As I said in my first basic watercolour techniques post, the colour chart took me a long time to do, so although I watched all of the lessons for Day 1, I didn’t complete all of the practical tasks. When I got my new paints, I decided to make the chart again using the new colours so I could see how they would mix.

The second lesson was on colour value which basically means how light or dark a colour is. We learnt how to change the hue of a paint colour by gradually adding more water. Here are the results with different colours:

Finally, we learnt how to mix colours and dilute them to make almost black and white shades. The first two swatches were made by blending all of the different dark colours on my palette and tiny amounts of the warmer colours. It took a while to get the colour right but was worth persevering. Our teacher advised that these shades are softer than pure black and compliment the lighter shades that were going to be painting later on.

For almost white shades, we were taught to make a grey mixture and dilute it with lots of water to create super soft, pale tones. This then creates a very translucent colour which also shows the white of the paper. I made a couple of flower shapes to demonstrate and then added darker colour to the centre.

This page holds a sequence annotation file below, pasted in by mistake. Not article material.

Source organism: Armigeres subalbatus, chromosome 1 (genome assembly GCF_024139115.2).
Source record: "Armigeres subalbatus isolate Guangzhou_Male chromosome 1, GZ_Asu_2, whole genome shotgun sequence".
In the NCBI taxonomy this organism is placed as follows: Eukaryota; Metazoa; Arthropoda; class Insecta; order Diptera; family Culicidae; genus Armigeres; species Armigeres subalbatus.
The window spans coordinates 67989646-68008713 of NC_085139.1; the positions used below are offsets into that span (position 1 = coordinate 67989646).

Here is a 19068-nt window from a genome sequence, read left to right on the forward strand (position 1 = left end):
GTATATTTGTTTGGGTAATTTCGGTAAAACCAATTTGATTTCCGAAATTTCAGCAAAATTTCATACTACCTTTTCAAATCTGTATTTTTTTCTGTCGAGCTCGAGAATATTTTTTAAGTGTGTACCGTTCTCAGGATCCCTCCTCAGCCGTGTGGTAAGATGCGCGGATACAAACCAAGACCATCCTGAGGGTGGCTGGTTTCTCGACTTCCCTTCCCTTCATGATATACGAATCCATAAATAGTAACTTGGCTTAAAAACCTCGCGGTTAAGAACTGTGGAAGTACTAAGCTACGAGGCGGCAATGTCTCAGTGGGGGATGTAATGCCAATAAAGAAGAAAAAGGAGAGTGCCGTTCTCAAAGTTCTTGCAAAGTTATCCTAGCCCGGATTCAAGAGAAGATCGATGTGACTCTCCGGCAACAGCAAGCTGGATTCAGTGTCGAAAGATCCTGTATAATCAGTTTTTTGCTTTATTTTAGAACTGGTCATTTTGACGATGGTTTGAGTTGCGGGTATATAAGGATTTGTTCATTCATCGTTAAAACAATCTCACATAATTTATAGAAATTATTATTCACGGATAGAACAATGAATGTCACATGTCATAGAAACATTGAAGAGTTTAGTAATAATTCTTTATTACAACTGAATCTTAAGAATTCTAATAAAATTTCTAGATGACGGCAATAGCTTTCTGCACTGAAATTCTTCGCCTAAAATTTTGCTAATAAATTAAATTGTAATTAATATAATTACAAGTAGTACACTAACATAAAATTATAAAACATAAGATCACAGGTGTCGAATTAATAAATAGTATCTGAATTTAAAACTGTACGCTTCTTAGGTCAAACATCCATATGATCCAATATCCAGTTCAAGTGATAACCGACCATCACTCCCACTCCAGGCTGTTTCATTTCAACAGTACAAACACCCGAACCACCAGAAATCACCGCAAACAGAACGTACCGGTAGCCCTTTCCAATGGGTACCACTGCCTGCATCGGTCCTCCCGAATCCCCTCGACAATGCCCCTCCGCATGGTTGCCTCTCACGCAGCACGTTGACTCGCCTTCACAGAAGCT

Day 2 was all about layering different colours. We started off by layering ‘wet into wet’ by tapping one colour into another. For this technique, we created a diluted colour swatch on our paper and then tapped another diluted colour into the corner of the swatch. This made the colour bleed into the first colour and created a lovely gradient effect. The trick was to ensure the paint was watery enough to create a glistening sheen on the paper when you tilted it in the light.

For the second lesson, we layered wet paint over dry. We started by making a colour swatch (permanent rose) on the paper and then left it to dry before adding a different colour (cobalt blue), slightly overlapping the first. We then let it dry again, before adding another colour (lemon yellow), overlapping the second. This allows you to create even more colour variations such as the purple and green which was created here:

On Day 3, we were introduced to colour bleeds. This involved adding a rectangular swatch of colour to your paper and then adding a second swatch right beside it whilst the paint is still wet and touching the tip of the brush to the first swatch. This makes the colours bleed into it each other and creates some wonderful effects. The amount of bleed is dependent upon how much water is used. As you can see, my yellow and red paints didn’t work as well as I didn’t use enough water.